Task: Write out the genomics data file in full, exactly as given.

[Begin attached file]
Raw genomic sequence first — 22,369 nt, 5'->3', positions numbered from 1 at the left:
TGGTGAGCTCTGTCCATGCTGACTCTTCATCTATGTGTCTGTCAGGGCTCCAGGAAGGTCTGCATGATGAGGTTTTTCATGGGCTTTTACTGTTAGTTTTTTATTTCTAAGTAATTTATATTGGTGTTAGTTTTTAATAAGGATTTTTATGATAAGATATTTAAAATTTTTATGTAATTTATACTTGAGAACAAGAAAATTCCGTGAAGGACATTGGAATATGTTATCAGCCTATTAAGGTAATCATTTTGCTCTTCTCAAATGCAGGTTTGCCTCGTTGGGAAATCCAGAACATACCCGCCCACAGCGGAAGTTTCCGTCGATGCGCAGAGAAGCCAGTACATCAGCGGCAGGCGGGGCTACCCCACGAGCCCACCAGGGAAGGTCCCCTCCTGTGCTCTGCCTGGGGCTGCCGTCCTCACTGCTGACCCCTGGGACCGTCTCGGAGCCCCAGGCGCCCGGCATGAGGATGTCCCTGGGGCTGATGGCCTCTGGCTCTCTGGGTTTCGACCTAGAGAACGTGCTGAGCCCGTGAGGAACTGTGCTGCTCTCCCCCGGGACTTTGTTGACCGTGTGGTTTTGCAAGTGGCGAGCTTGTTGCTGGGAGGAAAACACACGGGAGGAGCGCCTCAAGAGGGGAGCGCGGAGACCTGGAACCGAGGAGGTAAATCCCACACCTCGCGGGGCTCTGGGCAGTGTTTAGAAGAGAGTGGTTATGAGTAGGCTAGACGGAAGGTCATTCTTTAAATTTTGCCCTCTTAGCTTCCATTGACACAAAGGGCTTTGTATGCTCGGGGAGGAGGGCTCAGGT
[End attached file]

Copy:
Raw genomic sequence first — 22,369 nt, 5'->3', positions numbered from 1 at the left:
TGGTGAGCTCTGTCCATGCTGACTCTTCATCTATGTGTCTGTCAGGGCTCCAGGAAGGTCTGCATGATGAGGTTTTTCATGGGCTTTTACTGTTAGTTTTTTATTTCTAAGTAATTTATATTGGTGTTAGTTTTTAATAAGGATTTTTATGATAAGATATTTAAAATTTTTATGTAATTTATACTTGAGAACAAGAAAATTCCGTGAAGGACATTGGAATATGTTATCAGCCTATTAAGGTAATCATTTTGCTCTTCTCAAATGCAGGTTTGCCTCGTTGGGAAATCCAGAACATACCCGCCCACAGCGGAAGTTTCCGTCGATGCGCAGAGAAGCCAGTACATCAGCGGCAGGCGGGGCTACCCCACGAGCCCACCAGGGAAGGTCCCCTCCTGTGCTCTGCCTGGGGCTGCCGTCCTCACTGCTGACCCCTGGGACCGTCTCGGAGCCCCAGGCGCCCGGCATGAGGATGTCCCTGGGGCTGATGGCCTCTGGCTCTCTGGGTTTCGACCTAGAGAACGTGCTGAGCCCGTGAGGAACTGTGCTGCTCTCCCCCGGGACTTTGTTGACCGTGTGGTTTTGCAAGTGGCGAGCTTGTTGCTGGGAGGAAAACACACGGGAGGAGCGCCTCAAGAGGGGAGCGCGGAGACCTGGAACCGAGGAGGTAAATCCCACACCTCGCGGGGCTCTGGGCAGTGTTTAGAAGAGAGTGGTTATGAGTAGGCTAGACGGAAGGTCATTCTTTAAATTTTGCCCTCTTAGCTTCCATTGACACAAAGGGCTTTGTATGCTCGGGGAGGAGGGCTCAGGT